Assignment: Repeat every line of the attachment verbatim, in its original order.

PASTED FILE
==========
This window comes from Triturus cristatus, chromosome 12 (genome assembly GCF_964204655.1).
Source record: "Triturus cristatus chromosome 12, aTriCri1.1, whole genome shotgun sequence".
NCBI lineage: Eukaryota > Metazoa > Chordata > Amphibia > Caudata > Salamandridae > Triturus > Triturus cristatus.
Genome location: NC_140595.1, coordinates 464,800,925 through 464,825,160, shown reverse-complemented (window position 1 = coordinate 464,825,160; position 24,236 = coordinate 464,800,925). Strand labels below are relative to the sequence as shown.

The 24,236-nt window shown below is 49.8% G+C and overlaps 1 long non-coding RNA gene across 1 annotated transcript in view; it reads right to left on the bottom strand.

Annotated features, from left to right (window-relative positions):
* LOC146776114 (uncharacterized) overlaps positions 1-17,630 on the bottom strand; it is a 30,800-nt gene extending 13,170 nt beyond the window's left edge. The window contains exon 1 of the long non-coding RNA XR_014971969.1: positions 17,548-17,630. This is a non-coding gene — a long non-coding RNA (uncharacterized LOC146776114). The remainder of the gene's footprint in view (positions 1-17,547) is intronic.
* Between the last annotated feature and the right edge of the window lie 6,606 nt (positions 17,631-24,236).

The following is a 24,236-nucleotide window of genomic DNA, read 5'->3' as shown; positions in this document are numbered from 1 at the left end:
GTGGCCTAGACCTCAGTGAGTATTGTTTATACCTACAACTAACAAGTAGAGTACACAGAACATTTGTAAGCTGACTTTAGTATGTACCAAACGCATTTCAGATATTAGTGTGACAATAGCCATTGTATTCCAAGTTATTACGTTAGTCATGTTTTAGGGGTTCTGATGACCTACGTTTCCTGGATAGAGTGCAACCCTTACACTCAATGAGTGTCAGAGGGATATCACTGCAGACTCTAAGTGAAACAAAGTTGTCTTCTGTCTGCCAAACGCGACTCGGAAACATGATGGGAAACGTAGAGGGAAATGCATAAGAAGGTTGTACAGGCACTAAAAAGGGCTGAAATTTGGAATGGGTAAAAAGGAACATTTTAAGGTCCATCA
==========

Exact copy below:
This window comes from Triturus cristatus, chromosome 12 (genome assembly GCF_964204655.1).
Source record: "Triturus cristatus chromosome 12, aTriCri1.1, whole genome shotgun sequence".
NCBI lineage: Eukaryota > Metazoa > Chordata > Amphibia > Caudata > Salamandridae > Triturus > Triturus cristatus.
Genome location: NC_140595.1, coordinates 464,800,925 through 464,825,160, shown reverse-complemented (window position 1 = coordinate 464,825,160; position 24,236 = coordinate 464,800,925). Strand labels below are relative to the sequence as shown.

The 24,236-nt window shown below is 49.8% G+C and overlaps 1 long non-coding RNA gene across 1 annotated transcript in view; it reads right to left on the bottom strand.

Annotated features, from left to right (window-relative positions):
* LOC146776114 (uncharacterized) overlaps positions 1-17,630 on the bottom strand; it is a 30,800-nt gene extending 13,170 nt beyond the window's left edge. The window contains exon 1 of the long non-coding RNA XR_014971969.1: positions 17,548-17,630. This is a non-coding gene — a long non-coding RNA (uncharacterized LOC146776114). The remainder of the gene's footprint in view (positions 1-17,547) is intronic.
* Between the last annotated feature and the right edge of the window lie 6,606 nt (positions 17,631-24,236).

The following is a 24,236-nucleotide window of genomic DNA, read 5'->3' as shown; positions in this document are numbered from 1 at the left end:
GTGGCCTAGACCTCAGTGAGTATTGTTTATACCTACAACTAACAAGTAGAGTACACAGAACATTTGTAAGCTGACTTTAGTATGTACCAAACGCATTTCAGATATTAGTGTGACAATAGCCATTGTATTCCAAGTTATTACGTTAGTCATGTTTTAGGGGTTCTGATGACCTACGTTTCCTGGATAGAGTGCAACCCTTACACTCAATGAGTGTCAGAGGGATATCACTGCAGACTCTAAGTGAAACAAAGTTGTCTTCTGTCTGCCAAACGCGACTCGGAAACATGATGGGAAACGTAGAGGGAAATGCATAAGAAGGTTGTACAGGCACTAAAAAGGGCTGAAATTTGGAATGGGTAAAAAGGAACATTTTAAGGTCCATCA